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  • Writer's pictureBryan Norcross

Earl to swipe Bermuda tonight; Kay to bring cooling rain to Southern California

Hurricane Earl is growing stronger as it makes its final approach to the waters near Bermuda late tonight and early tomorrow. Earl is predicted to be a Category 3 or 4 hurricane when it is closest to the island tonight, before it starts to pull away tomorrow.

The official National Hurricane Center forecast calls for the worst of the storm to stay offshore, but intense bands of gusty squalls will still rake over the island. The Bermuda Weather Service has issued a Tropical Storm Warning and a Hurricane Watch with the likelihood of sustained winds well over 40 mph and gusts over 60 mph and at times hurricane force. Bermuda is well equipped to handle this kind of weather.

The strong upper-level system that was responsible for the cool, rainy weather in the Northeast and New England is propelling Earl to the north, and eventually the two systems will merge.

Once Earl gets past Bermuda, the weather pattern will become very complex in the North Atlantic. As Earl and the upper-level system merge into a giant, powerful winter-type storm, the combo storm is forecast to meander off Newfoundland. While the center should stay well offshore, the wind and rain will likely impact parts of that Canadian province.

Hurricane Kay is tracking north along the coast of Mexico’s Baja California. It will weaken as it comes north, but moisture and fringe effects from the dying storm are forecast to move into Southern California.

The moisture will spread from south to north beginning tomorrow, although some mountain peaks could see thunderstorms today.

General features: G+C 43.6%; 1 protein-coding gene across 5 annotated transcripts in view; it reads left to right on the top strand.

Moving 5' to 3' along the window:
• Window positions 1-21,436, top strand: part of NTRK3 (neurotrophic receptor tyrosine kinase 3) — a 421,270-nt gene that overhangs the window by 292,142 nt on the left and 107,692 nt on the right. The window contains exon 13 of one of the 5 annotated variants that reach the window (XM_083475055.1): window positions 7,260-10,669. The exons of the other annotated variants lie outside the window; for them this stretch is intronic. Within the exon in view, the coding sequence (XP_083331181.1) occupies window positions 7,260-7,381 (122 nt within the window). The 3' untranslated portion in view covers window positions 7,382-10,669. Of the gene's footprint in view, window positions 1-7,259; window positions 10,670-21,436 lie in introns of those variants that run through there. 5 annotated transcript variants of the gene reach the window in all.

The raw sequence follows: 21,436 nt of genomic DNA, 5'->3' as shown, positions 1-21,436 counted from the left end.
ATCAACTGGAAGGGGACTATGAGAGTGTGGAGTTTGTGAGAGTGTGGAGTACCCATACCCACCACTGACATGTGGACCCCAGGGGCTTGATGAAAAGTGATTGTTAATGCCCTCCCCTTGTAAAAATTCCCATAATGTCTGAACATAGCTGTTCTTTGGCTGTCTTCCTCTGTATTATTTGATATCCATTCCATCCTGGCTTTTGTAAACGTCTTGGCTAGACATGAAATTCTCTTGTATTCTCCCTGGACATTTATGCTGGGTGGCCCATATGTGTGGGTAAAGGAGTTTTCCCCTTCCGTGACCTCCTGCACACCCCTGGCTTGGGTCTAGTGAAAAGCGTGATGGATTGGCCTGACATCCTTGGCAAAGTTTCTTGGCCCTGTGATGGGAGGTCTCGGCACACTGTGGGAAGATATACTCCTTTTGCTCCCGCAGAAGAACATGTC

The proximity of Kay’s circulation will create an unusual wind flow over and through Southern California’s mountains and valleys. Winds may be quite gusty in places that aren't normally impacted by strong winds coming down out of the mountains. The pattern is unusual because Kay is to the south, and typical strong winds come from high pressure to the north.

As Kay’s moisture spreads north, widespread rain and some thunderstorms will affect much of Southern California. The heaviest rain will likely be on the east and southeast sides of the mountainous terrain due to the odd wind direction. The heavily populated coastal sections will likely see rain, but lesser amounts since they are shielded by the mountains and the wind low will be less conducive to heavy rain.

Clouds and cooler air will accompany the moisture, so the heatwave will break by Saturday.

The atmosphere over the southland of California will feel quite tropical into next week, when typical and much cooler weather will return.

Danielle is finally weakening and will soon morph into a typical northern-type storm. It’s been a ride, however. Never in the period of reliable records going back about 50 years did a tropical hurricane last this long so far north. Danielle happened to get trapped in an area of calm steering winds over a tongue of unusually warm water. The pattern has finally broken down, and Danielle is tracking over a much colder ocean. A wave of moisture from Danielle is forecast to sweep across parts of Europe over the weekend.

Tropical Disturbance #1 still has a short window of time to develop. The National Hurricane Center is giving it a high chance to become at least a tropical depression. There’s a slight chance it could briefly reach tropical-storm strength before getting swept up to the north. It’s not a threat to land.

Tropical Disturbance #2 will follow #1, but a little farther south. It has a slight chance of developing over the weekend or early next week. The long-range computer forecast models have been inconsistent with its eventual fate, but nothing is expected to happen quickly.

Next week we’ll watch the configuration of the Bermuda High – the high-pressure system that typically sprawls across the Atlantic. It has been positioned farther east than normal this year. It’s that high that typically blocks systems from turning north. The consensus is that the high will spread west at least temporarily, but these very strong northern low-pressure systems tend to make breaks in the high and provide paths to the north for tropical systems. We’ll see if that continues.


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